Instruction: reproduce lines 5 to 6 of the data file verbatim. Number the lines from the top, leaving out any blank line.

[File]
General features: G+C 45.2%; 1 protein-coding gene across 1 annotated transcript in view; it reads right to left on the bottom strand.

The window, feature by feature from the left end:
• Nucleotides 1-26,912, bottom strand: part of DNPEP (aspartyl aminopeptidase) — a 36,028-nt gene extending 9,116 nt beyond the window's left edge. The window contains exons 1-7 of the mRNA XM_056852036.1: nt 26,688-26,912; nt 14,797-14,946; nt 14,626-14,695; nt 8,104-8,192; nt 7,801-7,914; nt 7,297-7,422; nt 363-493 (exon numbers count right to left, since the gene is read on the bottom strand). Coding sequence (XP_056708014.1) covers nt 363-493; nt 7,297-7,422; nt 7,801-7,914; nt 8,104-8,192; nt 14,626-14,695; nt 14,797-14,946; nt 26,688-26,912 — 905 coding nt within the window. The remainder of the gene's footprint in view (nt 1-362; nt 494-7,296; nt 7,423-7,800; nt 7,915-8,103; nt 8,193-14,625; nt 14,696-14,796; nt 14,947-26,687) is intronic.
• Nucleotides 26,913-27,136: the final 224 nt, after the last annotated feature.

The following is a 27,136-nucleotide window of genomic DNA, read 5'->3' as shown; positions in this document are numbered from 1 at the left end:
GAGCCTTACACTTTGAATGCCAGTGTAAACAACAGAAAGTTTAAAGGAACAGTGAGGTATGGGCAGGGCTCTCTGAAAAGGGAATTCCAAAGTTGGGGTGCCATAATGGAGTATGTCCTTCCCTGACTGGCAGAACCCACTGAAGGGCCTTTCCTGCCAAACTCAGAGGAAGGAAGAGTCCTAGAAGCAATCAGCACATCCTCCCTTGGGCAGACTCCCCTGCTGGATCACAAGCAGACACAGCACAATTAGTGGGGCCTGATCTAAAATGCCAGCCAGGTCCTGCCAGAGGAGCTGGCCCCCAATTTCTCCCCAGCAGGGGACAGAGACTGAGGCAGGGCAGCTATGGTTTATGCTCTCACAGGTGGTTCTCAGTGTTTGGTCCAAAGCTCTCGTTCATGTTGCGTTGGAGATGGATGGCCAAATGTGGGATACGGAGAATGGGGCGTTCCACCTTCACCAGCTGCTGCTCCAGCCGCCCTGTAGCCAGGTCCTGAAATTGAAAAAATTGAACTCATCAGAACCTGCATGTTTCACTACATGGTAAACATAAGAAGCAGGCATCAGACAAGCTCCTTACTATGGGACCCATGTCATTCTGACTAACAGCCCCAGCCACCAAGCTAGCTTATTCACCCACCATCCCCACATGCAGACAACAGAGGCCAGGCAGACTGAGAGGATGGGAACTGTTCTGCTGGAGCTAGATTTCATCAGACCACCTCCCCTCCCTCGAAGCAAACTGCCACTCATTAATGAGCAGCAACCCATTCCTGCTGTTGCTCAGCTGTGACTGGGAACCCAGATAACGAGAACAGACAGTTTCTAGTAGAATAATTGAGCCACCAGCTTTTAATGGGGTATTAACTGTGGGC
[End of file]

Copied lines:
The following is a 27,136-nucleotide window of genomic DNA, read 5'->3' as shown; positions in this document are numbered from 1 at the left end:
GAGCCTTACACTTTGAATGCCAGTGTAAACAACAGAAAGTTTAAAGGAACAGTGAGGTATGGGCAGGGCTCTCTGAAAAGGGAATTCCAAAGTTGGGGTGCCATAATGGAGTATGTCCTTCCCTGACTGGCAGAACCCACTGAAGGGCCTTTCCTGCCAAACTCAGAGGAAGGAAGAGTCCTAGAAGCAATCAGCACATCCTCCCTTGGGCAGACTCCCCTGCTGGATCACAAGCAGACACAGCACAATTAGTGGGGCCTGATCTAAAATGCCAGCCAGGTCCTGCCAGAGGAGCTGGCCCCCAATTTCTCCCCAGCAGGGGACAGAGACTGAGGCAGGGCAGCTATGGTTTATGCTCTCACAGGTGGTTCTCAGTGTTTGGTCCAAAGCTCTCGTTCATGTTGCGTTGGAGATGGATGGCCAAATGTGGGATACGGAGAATGGGGCGTTCCACCTTCACCAGCTGCTGCTCCAGCCGCCCTGTAGCCAGGTCCTGAAATTGAAAAAATTGAACTCATCAGAACCTGCATGTTTCACTACATGGTAAACATAAGAAGCAGGCATCAGACAAGCTCCTTACTATGGGACCCATGTCATTCTGACTAACAGCCCCAGCCACCAAGCTAGCTTATTCACCCACCATCCCCACATGCAGACAACAGAGGCCAGGCAGACTGAGAGGATGGGAACTGTTCTGCTGGAGCTAGATTTCATCAGACCACCTCCCCTCCCTCGAAGCAAACTGCCACTCATTAATGAGCAGCAACCCATTCCTGCTGTTGCTCAGCTGTGACTGGGAACCCAGATAACGAGAACAGACAGTTTCTAGTAGAATAATTGAGCCACCAGCTTTTAATGGGGTATTAACTGTGGGC